Wednesday, April 19, 2006

One of my dreams was realised on Wednesday morning.

I got to stand on the extendable ladder of a fire engine.

I know. How exciting things get here............

We took the preschoolers to the local fire station so they could learn about fire safety blah blah. I was really quite bored there, what with the whole talk being given in Korean, until I spied the fire engine and the extendable ladder. Kids or no kids, I was determined to get a spin on it. So I escorted my little tots ( all aged 3-5) onto the buckety shaped thing on the end of the ladder and got myself a decent viewing spot. What a larf. I almost contemplated becoming a fire lady, but then my unshakable fear of fire stepped in and flattened such notions.

Tuesday, April 18, 2006

As we are all aware, North Korea has a veritable arsenal of nuclear weaponry which could be unleashed on the South without a moments notice if Kim Jong Il were to wake up on the wrong side one morning. So, to keep us on our toes and aware of our roles should there be a disaster, the government in the South conducts regular nuclear attack drills. On the 15th of every second month or so, an eerie, WW2 style air raid siren is sounded as local civil service types order traffic to come to a complete halt and pedestrians must stop dead in their tracks. And we must stay like that for 15 minutes. That's right. No movements for 15 minutes. We wait for the emergency services to come running past ( the most I have ever seen has been a fire engine and an ambulance) and then we are allowed to try and recover the 15 minutes of our lives we lost. I am not sure how EXACTLY this drill is supposed to aid us. I had always presumed that upon the assault of a nuclear strike, we would all be wiped out in a cloud of mushroom shaped smoke and that would be the end of it. Damn Hollywood for distorting my view of reality. It appears that if there ever is a strike in Daegu, we will all remain motionless for the emergency services to rush through, because OBVIOUSLY, we won't be vapourised.

Thursday, April 06, 2006

And no, we can't sue in the event of a death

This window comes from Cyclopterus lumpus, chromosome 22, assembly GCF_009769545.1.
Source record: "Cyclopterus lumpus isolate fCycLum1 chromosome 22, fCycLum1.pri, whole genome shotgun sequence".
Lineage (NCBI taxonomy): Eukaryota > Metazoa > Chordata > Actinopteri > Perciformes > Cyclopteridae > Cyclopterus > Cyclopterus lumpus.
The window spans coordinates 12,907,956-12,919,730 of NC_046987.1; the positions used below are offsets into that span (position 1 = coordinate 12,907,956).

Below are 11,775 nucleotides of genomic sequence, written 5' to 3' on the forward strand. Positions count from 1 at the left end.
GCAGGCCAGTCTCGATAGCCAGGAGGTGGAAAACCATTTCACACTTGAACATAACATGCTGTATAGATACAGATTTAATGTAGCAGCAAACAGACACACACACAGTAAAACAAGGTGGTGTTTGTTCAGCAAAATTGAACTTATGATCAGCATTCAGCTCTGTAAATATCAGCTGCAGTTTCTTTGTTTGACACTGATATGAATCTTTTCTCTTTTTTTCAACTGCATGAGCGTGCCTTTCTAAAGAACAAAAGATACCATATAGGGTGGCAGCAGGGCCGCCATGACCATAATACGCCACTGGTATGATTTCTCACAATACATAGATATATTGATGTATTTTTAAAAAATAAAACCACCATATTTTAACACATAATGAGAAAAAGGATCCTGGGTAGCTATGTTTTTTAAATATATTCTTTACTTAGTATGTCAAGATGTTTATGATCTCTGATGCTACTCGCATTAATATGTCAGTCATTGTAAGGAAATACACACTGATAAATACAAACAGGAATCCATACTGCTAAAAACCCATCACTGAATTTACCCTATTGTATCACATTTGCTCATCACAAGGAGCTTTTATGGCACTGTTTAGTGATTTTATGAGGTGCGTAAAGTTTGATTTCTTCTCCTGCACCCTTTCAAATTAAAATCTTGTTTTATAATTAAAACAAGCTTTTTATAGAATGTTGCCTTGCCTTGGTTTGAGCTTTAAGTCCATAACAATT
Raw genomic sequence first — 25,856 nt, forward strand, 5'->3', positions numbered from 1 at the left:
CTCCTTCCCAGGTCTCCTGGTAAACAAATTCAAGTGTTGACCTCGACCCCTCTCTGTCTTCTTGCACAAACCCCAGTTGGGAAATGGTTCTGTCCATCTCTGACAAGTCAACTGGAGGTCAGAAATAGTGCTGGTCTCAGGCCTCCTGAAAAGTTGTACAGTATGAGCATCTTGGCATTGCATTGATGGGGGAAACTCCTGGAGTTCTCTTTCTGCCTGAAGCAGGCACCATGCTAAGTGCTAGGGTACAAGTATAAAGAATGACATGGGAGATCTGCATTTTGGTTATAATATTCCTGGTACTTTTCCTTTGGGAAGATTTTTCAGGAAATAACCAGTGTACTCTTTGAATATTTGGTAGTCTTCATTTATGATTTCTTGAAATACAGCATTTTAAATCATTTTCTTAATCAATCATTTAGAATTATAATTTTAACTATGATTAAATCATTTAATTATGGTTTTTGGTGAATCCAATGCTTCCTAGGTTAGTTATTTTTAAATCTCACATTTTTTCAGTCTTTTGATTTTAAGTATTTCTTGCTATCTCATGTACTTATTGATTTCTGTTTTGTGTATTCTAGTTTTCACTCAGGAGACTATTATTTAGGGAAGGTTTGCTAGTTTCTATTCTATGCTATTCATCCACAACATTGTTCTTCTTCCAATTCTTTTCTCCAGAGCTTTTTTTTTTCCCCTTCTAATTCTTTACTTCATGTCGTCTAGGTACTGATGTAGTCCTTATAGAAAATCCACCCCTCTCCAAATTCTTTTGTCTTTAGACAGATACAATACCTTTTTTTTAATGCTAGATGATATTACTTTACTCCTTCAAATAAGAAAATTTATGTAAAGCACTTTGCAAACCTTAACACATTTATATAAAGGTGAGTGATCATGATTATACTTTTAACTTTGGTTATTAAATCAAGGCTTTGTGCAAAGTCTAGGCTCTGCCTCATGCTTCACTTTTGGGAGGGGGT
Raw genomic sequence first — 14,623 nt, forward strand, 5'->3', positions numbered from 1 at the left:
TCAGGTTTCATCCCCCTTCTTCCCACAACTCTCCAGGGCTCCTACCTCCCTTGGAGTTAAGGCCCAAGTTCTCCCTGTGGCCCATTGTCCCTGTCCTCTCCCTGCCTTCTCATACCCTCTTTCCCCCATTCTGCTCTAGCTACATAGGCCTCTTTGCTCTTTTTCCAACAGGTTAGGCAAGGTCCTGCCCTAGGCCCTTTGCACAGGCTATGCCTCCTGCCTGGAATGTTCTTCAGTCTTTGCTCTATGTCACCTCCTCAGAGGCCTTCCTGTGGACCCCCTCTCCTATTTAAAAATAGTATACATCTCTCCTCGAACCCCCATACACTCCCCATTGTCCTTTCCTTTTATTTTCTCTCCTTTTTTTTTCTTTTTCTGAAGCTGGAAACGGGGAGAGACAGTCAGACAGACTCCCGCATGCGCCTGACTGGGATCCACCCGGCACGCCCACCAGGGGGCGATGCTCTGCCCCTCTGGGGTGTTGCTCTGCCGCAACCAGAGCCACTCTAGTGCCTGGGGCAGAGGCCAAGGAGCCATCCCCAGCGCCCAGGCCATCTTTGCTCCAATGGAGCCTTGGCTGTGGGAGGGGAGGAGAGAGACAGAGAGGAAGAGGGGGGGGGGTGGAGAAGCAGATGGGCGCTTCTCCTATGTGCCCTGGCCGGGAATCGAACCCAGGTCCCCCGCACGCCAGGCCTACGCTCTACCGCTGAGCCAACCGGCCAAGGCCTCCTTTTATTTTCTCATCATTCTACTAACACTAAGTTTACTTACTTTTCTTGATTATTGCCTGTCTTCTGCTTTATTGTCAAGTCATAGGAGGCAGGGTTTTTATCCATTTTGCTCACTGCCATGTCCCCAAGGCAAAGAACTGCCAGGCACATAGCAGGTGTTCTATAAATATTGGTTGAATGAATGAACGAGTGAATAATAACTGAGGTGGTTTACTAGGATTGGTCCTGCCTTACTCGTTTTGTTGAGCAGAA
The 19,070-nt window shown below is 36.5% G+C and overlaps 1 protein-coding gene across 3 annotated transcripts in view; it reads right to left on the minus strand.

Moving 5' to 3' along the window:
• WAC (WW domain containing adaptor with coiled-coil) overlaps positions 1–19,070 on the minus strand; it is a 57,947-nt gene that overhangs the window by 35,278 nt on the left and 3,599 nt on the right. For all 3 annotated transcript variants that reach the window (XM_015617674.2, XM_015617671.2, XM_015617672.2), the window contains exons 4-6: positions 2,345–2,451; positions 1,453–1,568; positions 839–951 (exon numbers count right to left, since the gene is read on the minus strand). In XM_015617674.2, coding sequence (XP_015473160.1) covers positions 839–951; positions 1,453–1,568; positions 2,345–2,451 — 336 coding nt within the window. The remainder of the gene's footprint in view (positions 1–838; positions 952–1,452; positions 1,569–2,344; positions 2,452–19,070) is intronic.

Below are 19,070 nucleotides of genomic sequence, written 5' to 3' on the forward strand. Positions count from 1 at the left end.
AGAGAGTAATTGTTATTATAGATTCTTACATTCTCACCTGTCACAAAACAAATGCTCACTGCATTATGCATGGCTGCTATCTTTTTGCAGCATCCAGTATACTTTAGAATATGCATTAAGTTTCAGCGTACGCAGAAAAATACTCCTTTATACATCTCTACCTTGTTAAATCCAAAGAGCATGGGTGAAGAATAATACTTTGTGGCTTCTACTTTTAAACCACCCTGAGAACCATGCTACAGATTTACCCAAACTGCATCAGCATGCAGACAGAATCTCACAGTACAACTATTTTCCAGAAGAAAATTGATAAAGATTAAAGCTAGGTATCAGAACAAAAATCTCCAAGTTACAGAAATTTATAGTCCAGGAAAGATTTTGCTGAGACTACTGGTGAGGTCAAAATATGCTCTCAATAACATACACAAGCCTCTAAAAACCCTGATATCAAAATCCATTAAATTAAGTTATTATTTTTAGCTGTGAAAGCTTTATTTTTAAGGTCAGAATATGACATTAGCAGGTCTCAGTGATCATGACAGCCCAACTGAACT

You know how there are certain things that you should and should not do?
Well, on Wednesday I indulged in an activity that I should not have done, putting the lives of little children at risk, and, as ashamed as I am to say this, I loved every second of it.

My school took the foreign teachers and the preschoolers to a karting track to teach them about road safety. When we arrived at the track, the foreign teachers were directed to fully-operating karts, told to sit in, drive around twice and get a feel for the karts, with NO sign of helmets or seat belts. So, off we took, getting to know the car and getting to know that the brakes really were quite useless, that the steering was rather lacklustre and that these little karts were capable of some impressive speeds. After a few spins round the track we came to a stop.....and that was when the morning took an interesting turn. While we were sitting in our karts, each teacher was handed a little kid, said kid was placed in the flabbergasted teacher's lap and the teacher was instructed to drive around the track three times. With the kid. Without a helmet. Without a seat belt. The only thing keeping this kid alive was the very careful driving of their teacher.

In theory.

Afer a few laps, my confidence was up and kid or no kid I was going to see just how fast the kart could go on the long straight. The kids loved it, ( if their yells of "faster teacher!!!" were anything to go by), and there weren't any injuries or crashes. While this may seem completely absurd to lawsuit happy nations, it appears that here, if you crash it's your own fault and if you sustain a head injury..... well you should have known better
And that is how road safety is taught in Korea. Brilliant!

The first picture is of the most adorable kid I teach. His name is Dino, (because he loves dinosaurs), he is only four and is my little angel who gets away with murder in my class.
The second picture is of me with some kid. I don't teach him, but he was thrust at me by the school manager. I don't think he enjoyed his spin with me as I went far too fast on the last lap and the little tyke almost drove his fingernails through my hands

Wednesday, April 05, 2006


Spring is here, so the cherry blossoms are in full bloom. These pictures were taken by Susung Lake near where Ian lives.


Monday, April 03, 2006

Today in a class of 7-year olds I introduced some new vocabulary. One of the new words was "sure", as in "Sure, I'd like a coffee". Anyhoo, in order to enforce the meaning I asked some of the students to form sentences with our new word. None of them had anything creative to say- most of the sentences went along the lines of, 'Sure, I want some candy', 'Sure, I want a drink',blah blah. That was until the resident nerd piped up with, "If I say sure, people will like me".

The kid is screwed.

Sunday, April 02, 2006

Last week, one of the little girls that I teach got a block in the face. A friend of hers was a little energetic in his block tower demolition and so accidentally kicked a block into her cheek. There wasn't any major damage, just a little red mark in a rectangular shape but such was the drama being shown by the victim, that I was forced to escort her downstairs to put some placebo cream on her "injury". With that accomplished we took the stairs back to the playroom, all the while with the little 8-year old whimpering at my side. Eventually, the sniffling and snorting got to me, so I asked her what was up. She raised her head to look at me, her huge eyes welling up with tears, bottom lip quivering and said, "Eileen teacher, with my face, no one will marry me".

What rubbish are these children fed? What eight year old should be getting themself in a state because they have a minor scrap on their face and so will never be marriage material?